Not only a diesel: the first hydrogen yachts


Attempts to invent a new type of fuel have been around for decades. More recently, hybrids and yachts with electric motors were perceived with skepticism, but new environmental standards are forcing developers to increasingly seek alternative fuels. So, is there a future for hydrogen yachts?

At one time, Henry Ford actively promoted the idea that ethanol, which was made from soybeans, corn or even hemp, would become the fuel of the future. This is the type of engine that was used in the Ford T car, which runs on a mixture of ethanol and gasoline. And the inventor of the diesel engine, Rudolf Diesel, in 1900 demonstrated a device that runs on peanut oil. Even then, he actively advocated biofuels.

Energy Observer Pioneer

REXH2 (Range Extender Hydrogen) is a special module based on the latest generation of Toyota fuel cells. It reduces CO2 emissions from boats while also serving as a propulsion system. It was such a device that was first tested at the Energy Observer. Launched a few years ago to sail around the world, the catamaran is considered the first hydrogen-powered catamaran. The vessel is completely autonomous and has renewable energy sources, namely sun and wind. For energy storage, batteries and hydrogen fuel cells are used. Sea water, with which there are no problems overboard, is subjected to electrolysis and hydrogen is ready!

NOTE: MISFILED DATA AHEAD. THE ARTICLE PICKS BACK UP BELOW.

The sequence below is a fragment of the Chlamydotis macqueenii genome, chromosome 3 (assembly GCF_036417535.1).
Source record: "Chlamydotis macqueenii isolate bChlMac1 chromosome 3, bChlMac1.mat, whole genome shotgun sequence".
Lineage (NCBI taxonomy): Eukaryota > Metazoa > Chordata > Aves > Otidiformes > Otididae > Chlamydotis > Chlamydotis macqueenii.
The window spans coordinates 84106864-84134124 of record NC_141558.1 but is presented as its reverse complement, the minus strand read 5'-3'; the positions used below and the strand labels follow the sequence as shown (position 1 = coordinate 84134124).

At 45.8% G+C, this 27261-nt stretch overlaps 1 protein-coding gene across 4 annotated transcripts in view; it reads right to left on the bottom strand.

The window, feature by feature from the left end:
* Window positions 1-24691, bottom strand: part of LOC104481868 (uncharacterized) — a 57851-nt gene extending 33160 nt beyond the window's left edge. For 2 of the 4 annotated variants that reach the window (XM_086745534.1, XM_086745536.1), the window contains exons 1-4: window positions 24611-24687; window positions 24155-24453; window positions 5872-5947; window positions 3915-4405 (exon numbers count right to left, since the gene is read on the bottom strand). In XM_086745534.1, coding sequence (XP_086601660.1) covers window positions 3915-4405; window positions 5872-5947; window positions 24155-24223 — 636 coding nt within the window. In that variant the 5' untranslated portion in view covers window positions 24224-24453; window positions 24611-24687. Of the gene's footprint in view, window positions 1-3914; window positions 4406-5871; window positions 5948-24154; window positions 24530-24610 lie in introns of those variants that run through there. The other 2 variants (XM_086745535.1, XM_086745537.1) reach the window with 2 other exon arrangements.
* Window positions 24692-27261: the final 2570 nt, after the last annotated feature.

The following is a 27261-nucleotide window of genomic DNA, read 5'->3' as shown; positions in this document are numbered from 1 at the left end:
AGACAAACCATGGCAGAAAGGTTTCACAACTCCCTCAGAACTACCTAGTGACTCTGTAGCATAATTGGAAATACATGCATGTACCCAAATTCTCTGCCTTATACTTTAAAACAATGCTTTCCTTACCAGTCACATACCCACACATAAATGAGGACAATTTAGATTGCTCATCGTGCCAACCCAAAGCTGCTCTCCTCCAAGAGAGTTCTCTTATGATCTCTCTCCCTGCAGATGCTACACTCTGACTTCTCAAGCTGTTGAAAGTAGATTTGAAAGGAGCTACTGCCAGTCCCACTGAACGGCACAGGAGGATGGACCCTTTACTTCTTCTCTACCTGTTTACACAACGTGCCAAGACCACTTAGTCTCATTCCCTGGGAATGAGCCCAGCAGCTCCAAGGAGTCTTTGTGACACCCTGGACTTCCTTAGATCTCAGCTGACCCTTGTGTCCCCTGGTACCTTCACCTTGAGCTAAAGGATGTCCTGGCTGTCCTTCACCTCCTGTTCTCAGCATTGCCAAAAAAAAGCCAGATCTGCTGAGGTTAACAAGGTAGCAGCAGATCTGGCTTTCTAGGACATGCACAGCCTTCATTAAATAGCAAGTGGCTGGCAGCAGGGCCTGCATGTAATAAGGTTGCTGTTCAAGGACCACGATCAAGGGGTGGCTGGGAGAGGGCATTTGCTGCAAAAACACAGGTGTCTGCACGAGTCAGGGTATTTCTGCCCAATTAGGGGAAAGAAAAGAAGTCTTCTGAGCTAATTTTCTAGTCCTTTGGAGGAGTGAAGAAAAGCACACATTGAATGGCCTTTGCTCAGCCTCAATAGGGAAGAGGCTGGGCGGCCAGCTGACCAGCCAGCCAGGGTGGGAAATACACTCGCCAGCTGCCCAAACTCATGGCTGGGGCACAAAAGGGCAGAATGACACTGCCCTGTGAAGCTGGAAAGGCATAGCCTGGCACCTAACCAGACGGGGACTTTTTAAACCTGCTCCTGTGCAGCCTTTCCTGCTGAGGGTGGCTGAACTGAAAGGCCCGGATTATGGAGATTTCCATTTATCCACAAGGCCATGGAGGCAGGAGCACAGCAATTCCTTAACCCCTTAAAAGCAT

Interestingly, the coronavirus pandemic allowed the Energy Observer to pass fire, water, and practically copper pipes! Leaving the port in February this year, the catamaran was stuck at sea for several months. All this time, electricity from a hydrogen plant and renewable solar energy was used on board. And while the floating laboratory Energy Observer has fully confirmed that hydrogen has a future, the whole system is quite complex to implement in a small boat.

Hydrogen – the future of cruisers?

Most of the yachting world was skeptical about hydrogen fuel, apart from Chloe Zayed, founder of Hynova Yachts. This very young shipyard, which is based in the French city of La Ciotat, on the shores of the Mediterranean Sea. It is here that the well-known Calanques of Marseille are located – these are limestone rocks, which are also called Provencal fjords. Naturally, for walking in this national park, special eco-requirements were imposed on boats. Very soon, the shipyard will show the public the 12-meter boat Hynova 40. It will be the first production hydrogen boat to be used as a regular cruiser.

The Hynova 40 can accommodate up to 12 guests, and thanks to its hybrid hydrogen-electric technology, emissions and noise are minimized. The boat is equipped with the latest generation Toyota fuel cell that can deliver up to 80 kW, three 44 kW LiFePO batteries, and two BorgWarner electric motors with an output of 184 kW each. In practice, this means a maximum speed of 22 knots and a cruising speed of 12 knots. Using solely the battery, the speed is 8 knots and the cruising range is 69 miles.

Whether hydrogen yachts will take root and whether they have a future – time will tell. One thing is clear, a start has been made and hydrogen yachts are opening a new era of eco-friendly sailing.

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